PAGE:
Six Easy Pieces – by Richard Feynman
Date read: 8/2/19. Recommendation: 8/10.
Perhaps the most accessible introduction to physics that there is. Six Easy Pieces highlights the easiest, foundational chapters from The Feynman Lectures on Physics – a book based on Feynman’s lectures to undergraduates at the California Institute of Technology between 1961-1963. The chapters discuss atoms, basic physics, how physics fits in with other sciences, energy, gravity, and quantum behavior. Feynman’s ability to reduce complex subjects into simple pieces and stories, weaving in his humor and showmanship along the way, made him such a fascinating, approachable teacher.
See my notes below or Amazon for details and reviews.
Features the six most accessible chapters from The Feynman Lectures on Physics (1963).
Intro on Feynman:
Demonstrated balance in his practicality and showmanship. “Feynman was driven to develop a deep theoretical understanding of nature, but he always remained close tot he real and often grubby world of experimental results.” Paul Davies
Similar to Benjamin Franklin, broke arbitrary rules at will, viewed his world and social environment as a series of puzzles and challenges.
“For Feynman, the lecture hall was a theater, and the lecturer a performer, responsible for providing drama and fireworks as well as facts and figures.” David L. Goodstein
On his teaching methods: “First figure out why you want the students to learn the subject and what you want them to know, and the method will results more or less by common sense.” Feynman
What distinguished Feynman was his ability to reduce deep, abstract ideas to something you could begin to wrap your mind around.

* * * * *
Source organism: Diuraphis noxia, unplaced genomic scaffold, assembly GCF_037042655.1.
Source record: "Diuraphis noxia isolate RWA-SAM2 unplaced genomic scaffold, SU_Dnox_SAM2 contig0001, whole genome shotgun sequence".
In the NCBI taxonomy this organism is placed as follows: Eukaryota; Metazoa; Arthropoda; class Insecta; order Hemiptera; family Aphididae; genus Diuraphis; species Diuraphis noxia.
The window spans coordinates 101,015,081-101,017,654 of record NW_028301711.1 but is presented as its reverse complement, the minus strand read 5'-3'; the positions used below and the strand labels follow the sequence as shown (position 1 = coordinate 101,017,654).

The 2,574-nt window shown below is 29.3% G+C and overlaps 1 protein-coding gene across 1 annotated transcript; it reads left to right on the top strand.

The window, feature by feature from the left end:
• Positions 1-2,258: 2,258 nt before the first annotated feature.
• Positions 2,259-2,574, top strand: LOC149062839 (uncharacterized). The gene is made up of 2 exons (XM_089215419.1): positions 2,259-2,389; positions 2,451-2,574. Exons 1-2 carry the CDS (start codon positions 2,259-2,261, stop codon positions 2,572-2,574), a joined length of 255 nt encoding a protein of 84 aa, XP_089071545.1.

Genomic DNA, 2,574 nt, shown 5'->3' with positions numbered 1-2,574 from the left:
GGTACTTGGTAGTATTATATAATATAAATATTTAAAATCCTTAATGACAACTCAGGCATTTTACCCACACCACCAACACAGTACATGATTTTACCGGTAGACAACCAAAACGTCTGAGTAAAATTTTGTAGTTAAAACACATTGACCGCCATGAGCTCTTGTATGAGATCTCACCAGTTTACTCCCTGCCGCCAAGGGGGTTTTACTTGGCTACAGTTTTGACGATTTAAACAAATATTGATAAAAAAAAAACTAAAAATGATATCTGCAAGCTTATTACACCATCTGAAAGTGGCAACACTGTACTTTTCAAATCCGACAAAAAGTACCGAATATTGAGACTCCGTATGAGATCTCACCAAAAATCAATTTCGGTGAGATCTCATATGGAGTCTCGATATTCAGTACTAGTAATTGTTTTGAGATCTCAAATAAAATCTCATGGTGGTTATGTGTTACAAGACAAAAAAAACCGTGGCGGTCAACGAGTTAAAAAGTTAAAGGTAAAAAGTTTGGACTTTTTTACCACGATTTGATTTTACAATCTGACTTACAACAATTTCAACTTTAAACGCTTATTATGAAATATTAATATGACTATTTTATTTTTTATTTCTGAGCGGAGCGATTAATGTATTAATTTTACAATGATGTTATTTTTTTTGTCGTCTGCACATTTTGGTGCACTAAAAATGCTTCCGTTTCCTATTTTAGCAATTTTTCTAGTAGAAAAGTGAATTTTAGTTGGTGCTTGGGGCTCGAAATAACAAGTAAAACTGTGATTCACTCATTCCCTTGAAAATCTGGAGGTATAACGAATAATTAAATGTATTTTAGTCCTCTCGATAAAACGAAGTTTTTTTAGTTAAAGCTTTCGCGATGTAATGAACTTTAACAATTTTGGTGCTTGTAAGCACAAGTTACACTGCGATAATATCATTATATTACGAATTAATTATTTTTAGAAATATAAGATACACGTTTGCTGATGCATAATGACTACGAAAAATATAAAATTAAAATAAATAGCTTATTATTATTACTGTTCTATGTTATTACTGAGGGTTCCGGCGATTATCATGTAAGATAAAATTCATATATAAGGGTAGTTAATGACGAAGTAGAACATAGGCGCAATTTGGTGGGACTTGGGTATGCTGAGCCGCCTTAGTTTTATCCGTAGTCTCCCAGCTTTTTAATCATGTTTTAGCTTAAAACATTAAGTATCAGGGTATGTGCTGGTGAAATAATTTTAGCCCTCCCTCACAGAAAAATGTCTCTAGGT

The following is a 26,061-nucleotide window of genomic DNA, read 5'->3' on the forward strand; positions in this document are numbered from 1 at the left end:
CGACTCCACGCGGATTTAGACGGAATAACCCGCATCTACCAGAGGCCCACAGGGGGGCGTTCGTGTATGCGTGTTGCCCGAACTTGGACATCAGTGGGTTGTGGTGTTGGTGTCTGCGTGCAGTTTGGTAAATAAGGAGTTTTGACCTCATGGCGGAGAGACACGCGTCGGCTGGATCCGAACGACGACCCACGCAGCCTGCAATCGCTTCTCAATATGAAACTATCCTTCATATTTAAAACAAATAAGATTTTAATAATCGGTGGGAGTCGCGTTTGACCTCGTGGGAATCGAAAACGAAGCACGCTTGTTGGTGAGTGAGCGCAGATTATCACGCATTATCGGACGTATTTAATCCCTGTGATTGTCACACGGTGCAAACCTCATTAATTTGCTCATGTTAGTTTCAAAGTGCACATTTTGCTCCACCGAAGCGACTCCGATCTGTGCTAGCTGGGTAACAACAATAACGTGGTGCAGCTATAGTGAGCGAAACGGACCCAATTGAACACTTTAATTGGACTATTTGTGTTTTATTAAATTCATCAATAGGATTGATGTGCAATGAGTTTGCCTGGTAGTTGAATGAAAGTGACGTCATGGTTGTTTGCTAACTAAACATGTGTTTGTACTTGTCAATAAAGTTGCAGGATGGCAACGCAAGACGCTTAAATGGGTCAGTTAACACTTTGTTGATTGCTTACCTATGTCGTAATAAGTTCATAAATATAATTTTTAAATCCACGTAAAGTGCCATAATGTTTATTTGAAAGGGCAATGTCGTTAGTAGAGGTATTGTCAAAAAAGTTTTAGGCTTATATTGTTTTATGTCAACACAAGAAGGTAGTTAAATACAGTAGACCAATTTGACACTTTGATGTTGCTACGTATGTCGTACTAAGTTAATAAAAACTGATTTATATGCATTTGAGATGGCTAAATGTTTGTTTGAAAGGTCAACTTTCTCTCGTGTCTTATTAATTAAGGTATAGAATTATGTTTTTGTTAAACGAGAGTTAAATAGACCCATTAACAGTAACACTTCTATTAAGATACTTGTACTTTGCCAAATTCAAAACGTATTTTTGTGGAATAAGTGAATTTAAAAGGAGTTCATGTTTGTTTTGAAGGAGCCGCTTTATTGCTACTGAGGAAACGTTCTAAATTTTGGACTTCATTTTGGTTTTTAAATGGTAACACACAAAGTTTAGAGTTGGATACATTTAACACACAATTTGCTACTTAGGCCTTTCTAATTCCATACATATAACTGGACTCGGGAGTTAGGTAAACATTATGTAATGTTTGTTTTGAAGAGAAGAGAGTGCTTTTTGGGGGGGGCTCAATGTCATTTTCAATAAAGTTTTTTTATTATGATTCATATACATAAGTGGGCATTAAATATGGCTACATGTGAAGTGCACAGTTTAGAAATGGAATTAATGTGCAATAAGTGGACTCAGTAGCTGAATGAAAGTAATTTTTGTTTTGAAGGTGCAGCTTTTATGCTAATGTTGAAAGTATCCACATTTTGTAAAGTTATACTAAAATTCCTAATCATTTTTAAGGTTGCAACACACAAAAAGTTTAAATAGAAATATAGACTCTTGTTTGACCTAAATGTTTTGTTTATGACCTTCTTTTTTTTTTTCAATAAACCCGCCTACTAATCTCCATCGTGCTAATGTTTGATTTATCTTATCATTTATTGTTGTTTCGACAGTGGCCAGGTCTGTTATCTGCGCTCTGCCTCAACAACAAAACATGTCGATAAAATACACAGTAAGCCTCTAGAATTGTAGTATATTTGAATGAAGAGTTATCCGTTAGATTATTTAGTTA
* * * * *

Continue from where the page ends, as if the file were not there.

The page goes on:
Fundamentals of physics:
Experimentation: “The principle of science: The test of all knowledge is experiment. Experiment is the sole judge of scientific ‘truth.’”
“The sole test of the validity of any idea is experiment.”
Imagination: But you also need imagination to take hints, guess at patterns beneath them, and run another round of experiments to check your guess. Similar to product development.
The most important hypothesis in all of science: “Everything is made of atoms…there is nothing that living things do that cannot be understood from the point of view that they are made of atoms acting according to the laws of physics.”
How to tell if a guess is right: 1) When nature has arranged to be simple with few parts so we can predict what will happen. 2) Measure against less specific rules derived from them. Bishop always on a red square, always check on our idea about the bishop’s motion by looking for that. 3) Approximation.
If it’s not science, it’s not necessarily bad:
Avoid getting trapped into a shallow perspective: ”If something is said not to be a science, it does not mean that there is something wrong with it; it just means that it is not a science.”
The small and large operate according to entirely different laws:
Things on a small scale behave like nothing you have any direct experience with.